In parallel, amendments to the FDA/FDR/NSNR(O) would likely be required. In particular, the FDR (Part C, Division 5) and related guidance documents may need to be amended to include environmental reporting and assessment requirements to provide sufficient environmental oversight. Indeed, an Environmental Impact Initiative (EII), led by the Health Product and Food Branch at Health Canada, is currently evaluating how to make such amendments and their legal implications and is evaluating a staged approach at time of importation, at the time of CTA submission and imposing the largest burden in terms of compliance to Schedule 1 of NSNR (O) at the time of market authorization. The EII is also considering how to integrate the environmental risk assessment with Health Canada submission stages, creating a single-window for submitting data; this would align the environmental review process for CTAs with the process at the Food and Drugs Act for investigational new drugs (INDs). However, this approach necessitates a legal decision by Justice Canada that the mandate of FDR under FDA is equivalent to CEPA with respect to environmental regulation.
Amend the definition of “micro-organism” in s. 1 of the NSNR(O) so that the definition no longer includes a “virus-like particle or sub-viral particle,” especially those used in human medicinal products. This recommendation would not impact current review for oncolytic viruses, but would exempt other cancer immunotherapies that are manufactured using viral vectors.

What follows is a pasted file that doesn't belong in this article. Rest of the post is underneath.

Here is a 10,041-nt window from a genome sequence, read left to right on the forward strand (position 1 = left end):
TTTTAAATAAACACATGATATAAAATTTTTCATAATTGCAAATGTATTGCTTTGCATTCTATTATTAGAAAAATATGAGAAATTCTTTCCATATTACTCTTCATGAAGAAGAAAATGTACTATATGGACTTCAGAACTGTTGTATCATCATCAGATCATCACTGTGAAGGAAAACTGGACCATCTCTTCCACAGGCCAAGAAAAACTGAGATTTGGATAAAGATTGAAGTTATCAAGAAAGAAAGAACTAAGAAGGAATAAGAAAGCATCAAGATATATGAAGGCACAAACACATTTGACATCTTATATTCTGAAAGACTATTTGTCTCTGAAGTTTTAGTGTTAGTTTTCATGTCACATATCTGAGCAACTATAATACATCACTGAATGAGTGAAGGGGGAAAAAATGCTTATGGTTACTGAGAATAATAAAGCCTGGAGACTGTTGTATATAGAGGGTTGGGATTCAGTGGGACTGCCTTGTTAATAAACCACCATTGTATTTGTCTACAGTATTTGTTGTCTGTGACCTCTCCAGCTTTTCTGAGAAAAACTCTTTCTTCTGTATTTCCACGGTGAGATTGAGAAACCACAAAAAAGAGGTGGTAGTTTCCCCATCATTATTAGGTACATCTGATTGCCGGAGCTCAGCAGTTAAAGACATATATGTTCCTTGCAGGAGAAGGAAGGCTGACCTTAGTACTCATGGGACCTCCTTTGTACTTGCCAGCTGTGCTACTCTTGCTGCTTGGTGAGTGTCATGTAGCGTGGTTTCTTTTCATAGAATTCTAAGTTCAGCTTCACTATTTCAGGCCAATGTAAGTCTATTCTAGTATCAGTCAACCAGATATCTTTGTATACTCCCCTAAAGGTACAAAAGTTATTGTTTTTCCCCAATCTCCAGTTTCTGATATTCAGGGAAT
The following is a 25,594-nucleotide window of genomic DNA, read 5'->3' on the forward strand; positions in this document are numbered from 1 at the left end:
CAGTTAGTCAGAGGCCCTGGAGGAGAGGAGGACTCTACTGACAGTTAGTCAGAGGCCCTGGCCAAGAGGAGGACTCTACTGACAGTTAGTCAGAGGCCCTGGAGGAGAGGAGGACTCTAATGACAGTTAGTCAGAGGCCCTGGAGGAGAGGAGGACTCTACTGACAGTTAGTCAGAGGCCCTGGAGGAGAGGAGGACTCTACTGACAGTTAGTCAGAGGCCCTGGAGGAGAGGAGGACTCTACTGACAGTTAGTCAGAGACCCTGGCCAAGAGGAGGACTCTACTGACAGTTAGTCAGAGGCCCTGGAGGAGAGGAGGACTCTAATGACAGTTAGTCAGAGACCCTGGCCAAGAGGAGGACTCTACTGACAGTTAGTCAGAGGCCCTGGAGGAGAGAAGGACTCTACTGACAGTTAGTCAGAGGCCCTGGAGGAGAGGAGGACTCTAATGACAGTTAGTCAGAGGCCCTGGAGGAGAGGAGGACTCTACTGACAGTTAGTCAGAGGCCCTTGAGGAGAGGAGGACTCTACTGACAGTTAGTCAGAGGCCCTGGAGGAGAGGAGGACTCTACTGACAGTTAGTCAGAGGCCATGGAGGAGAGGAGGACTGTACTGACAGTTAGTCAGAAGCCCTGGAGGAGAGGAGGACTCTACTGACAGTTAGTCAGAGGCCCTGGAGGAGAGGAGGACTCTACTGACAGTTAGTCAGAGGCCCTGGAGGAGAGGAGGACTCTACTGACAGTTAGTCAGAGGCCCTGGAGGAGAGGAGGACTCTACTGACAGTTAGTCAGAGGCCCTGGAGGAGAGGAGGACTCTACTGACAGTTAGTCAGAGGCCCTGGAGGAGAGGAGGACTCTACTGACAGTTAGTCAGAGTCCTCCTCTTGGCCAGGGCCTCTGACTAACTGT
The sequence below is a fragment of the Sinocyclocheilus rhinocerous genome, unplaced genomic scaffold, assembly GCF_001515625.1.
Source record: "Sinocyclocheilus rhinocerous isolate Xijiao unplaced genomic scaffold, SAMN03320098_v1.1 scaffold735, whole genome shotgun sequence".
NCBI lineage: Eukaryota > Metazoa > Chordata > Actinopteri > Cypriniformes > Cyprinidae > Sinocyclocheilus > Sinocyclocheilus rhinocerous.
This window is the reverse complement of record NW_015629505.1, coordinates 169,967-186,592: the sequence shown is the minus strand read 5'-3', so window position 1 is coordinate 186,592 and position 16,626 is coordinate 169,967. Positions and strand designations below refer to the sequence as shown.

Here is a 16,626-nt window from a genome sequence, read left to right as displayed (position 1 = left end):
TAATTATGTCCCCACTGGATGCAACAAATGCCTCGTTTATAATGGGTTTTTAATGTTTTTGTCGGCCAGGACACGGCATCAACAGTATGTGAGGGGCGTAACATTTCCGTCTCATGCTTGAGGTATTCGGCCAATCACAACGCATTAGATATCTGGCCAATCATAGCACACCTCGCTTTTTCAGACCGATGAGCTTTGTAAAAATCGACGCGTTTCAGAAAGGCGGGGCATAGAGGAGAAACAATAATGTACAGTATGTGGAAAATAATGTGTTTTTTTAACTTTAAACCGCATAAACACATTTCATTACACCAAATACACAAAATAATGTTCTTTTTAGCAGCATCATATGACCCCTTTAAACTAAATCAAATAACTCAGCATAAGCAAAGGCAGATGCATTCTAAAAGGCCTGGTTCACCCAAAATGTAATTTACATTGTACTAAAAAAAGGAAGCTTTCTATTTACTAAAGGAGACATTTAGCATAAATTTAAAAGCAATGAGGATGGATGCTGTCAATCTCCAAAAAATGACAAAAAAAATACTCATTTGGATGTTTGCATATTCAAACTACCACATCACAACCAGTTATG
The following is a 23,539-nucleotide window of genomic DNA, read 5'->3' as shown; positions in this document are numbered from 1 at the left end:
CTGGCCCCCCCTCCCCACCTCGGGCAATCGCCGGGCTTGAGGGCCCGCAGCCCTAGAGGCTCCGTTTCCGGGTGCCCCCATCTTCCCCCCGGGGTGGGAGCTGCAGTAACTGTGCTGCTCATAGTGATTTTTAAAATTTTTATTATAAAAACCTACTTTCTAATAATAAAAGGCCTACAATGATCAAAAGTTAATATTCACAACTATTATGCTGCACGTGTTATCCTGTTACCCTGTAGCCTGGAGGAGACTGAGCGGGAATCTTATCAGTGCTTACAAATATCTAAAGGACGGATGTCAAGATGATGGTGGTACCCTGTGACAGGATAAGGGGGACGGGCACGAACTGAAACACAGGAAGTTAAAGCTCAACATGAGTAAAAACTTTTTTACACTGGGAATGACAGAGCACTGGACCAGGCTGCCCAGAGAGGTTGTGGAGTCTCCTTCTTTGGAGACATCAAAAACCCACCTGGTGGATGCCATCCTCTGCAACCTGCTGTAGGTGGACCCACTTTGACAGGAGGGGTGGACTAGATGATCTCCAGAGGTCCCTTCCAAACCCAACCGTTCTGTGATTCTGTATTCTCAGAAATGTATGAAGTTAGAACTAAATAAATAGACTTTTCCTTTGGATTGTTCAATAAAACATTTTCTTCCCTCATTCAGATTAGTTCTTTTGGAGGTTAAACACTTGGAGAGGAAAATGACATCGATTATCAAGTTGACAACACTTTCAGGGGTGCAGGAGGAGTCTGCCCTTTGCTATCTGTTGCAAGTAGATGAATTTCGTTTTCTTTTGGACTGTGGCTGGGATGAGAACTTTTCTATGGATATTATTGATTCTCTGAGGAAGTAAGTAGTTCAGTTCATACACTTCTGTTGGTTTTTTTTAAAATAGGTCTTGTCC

Amend or clarify CEPA's definition of “living organism” as “an animate product of biotechnology” under s. 3(1) of CEPA. The current definition applies to all cell therapy products including autologous products, which was not the intent of CEPA, and accordingly constitutes regulatory over-reach. Regulatory policy should clarify this definition in CEPA to streamline the review process for cell and gene therapies.
Amend the NSNR(O) such that their provisions would not apply to micro-organisms imported for or used in manufacturing during the pre-market investigational stage. The regulations would apply at the time of market authorization when sufficient clinical data on vector shedding had been collected and manufacturing volumes would be expected to increase. This option poses a judicial and efficient use of regulator resources, however, a consultation process would be needed to initiate such a policy change.
In the interim, we recommend that ECCC work with Health Canada to provide clinical trial sponsors with guidance on NSNR(O) Schedule 1, including the sections not relevant for viral vectors that are non-infectious and non-replicating. Alternatively, these agencies could make the process for obtaining administrative waivers more transparent. ECCC has been responsive to this request and has provided a draft guidance document for input and comment prior to finalization.